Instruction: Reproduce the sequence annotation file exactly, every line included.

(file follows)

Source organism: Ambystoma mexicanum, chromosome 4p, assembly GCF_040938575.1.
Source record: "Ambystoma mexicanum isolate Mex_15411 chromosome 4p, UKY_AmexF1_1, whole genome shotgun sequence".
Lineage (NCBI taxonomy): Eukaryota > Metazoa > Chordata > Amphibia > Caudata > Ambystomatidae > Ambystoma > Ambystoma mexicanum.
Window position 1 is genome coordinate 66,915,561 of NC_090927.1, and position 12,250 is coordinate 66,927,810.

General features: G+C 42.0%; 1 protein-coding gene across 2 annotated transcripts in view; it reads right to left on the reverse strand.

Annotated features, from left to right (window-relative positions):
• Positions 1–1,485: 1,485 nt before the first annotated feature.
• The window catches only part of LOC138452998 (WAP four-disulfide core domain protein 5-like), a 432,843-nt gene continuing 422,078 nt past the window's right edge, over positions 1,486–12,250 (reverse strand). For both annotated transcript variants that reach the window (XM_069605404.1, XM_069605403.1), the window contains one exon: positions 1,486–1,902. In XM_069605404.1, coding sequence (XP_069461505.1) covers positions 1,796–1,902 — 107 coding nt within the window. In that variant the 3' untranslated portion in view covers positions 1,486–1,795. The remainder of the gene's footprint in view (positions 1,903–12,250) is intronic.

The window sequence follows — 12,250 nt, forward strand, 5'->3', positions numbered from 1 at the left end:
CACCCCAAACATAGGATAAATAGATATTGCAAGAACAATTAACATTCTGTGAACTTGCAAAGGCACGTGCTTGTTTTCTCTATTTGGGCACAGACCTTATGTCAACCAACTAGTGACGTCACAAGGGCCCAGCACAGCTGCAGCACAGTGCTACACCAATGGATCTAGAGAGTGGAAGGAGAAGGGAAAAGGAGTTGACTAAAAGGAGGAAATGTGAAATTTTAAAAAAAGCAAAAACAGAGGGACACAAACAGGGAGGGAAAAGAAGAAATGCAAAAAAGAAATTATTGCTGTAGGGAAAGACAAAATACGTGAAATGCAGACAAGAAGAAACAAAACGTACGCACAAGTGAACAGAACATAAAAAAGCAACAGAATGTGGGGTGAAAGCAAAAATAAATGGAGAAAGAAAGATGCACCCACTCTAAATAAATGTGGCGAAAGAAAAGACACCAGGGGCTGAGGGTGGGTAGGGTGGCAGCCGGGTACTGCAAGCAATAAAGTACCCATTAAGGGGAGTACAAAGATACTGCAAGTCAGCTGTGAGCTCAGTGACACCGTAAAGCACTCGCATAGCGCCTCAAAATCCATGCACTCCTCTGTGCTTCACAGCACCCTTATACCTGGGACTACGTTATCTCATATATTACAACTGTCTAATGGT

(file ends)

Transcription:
Source organism: Ambystoma mexicanum, chromosome 4p, assembly GCF_040938575.1.
Source record: "Ambystoma mexicanum isolate Mex_15411 chromosome 4p, UKY_AmexF1_1, whole genome shotgun sequence".
Lineage (NCBI taxonomy): Eukaryota > Metazoa > Chordata > Amphibia > Caudata > Ambystomatidae > Ambystoma > Ambystoma mexicanum.
Window position 1 is genome coordinate 66,915,561 of NC_090927.1, and position 12,250 is coordinate 66,927,810.

General features: G+C 42.0%; 1 protein-coding gene across 2 annotated transcripts in view; it reads right to left on the reverse strand.

Annotated features, from left to right (window-relative positions):
• Positions 1–1,485: 1,485 nt before the first annotated feature.
• The window catches only part of LOC138452998 (WAP four-disulfide core domain protein 5-like), a 432,843-nt gene continuing 422,078 nt past the window's right edge, over positions 1,486–12,250 (reverse strand). For both annotated transcript variants that reach the window (XM_069605404.1, XM_069605403.1), the window contains one exon: positions 1,486–1,902. In XM_069605404.1, coding sequence (XP_069461505.1) covers positions 1,796–1,902 — 107 coding nt within the window. In that variant the 3' untranslated portion in view covers positions 1,486–1,795. The remainder of the gene's footprint in view (positions 1,903–12,250) is intronic.

The window sequence follows — 12,250 nt, forward strand, 5'->3', positions numbered from 1 at the left end:
CACCCCAAACATAGGATAAATAGATATTGCAAGAACAATTAACATTCTGTGAACTTGCAAAGGCACGTGCTTGTTTTCTCTATTTGGGCACAGACCTTATGTCAACCAACTAGTGACGTCACAAGGGCCCAGCACAGCTGCAGCACAGTGCTACACCAATGGATCTAGAGAGTGGAAGGAGAAGGGAAAAGGAGTTGACTAAAAGGAGGAAATGTGAAATTTTAAAAAAAGCAAAAACAGAGGGACACAAACAGGGAGGGAAAAGAAGAAATGCAAAAAAGAAATTATTGCTGTAGGGAAAGACAAAATACGTGAAATGCAGACAAGAAGAAACAAAACGTACGCACAAGTGAACAGAACATAAAAAAGCAACAGAATGTGGGGTGAAAGCAAAAATAAATGGAGAAAGAAAGATGCACCCACTCTAAATAAATGTGGCGAAAGAAAAGACACCAGGGGCTGAGGGTGGGTAGGGTGGCAGCCGGGTACTGCAAGCAATAAAGTACCCATTAAGGGGAGTACAAAGATACTGCAAGTCAGCTGTGAGCTCAGTGACACCGTAAAGCACTCGCATAGCGCCTCAAAATCCATGCACTCCTCTGTGCTTCACAGCACCCTTATACCTGGGACTACGTTATCTCATATATTACAACTGTCTAATGGT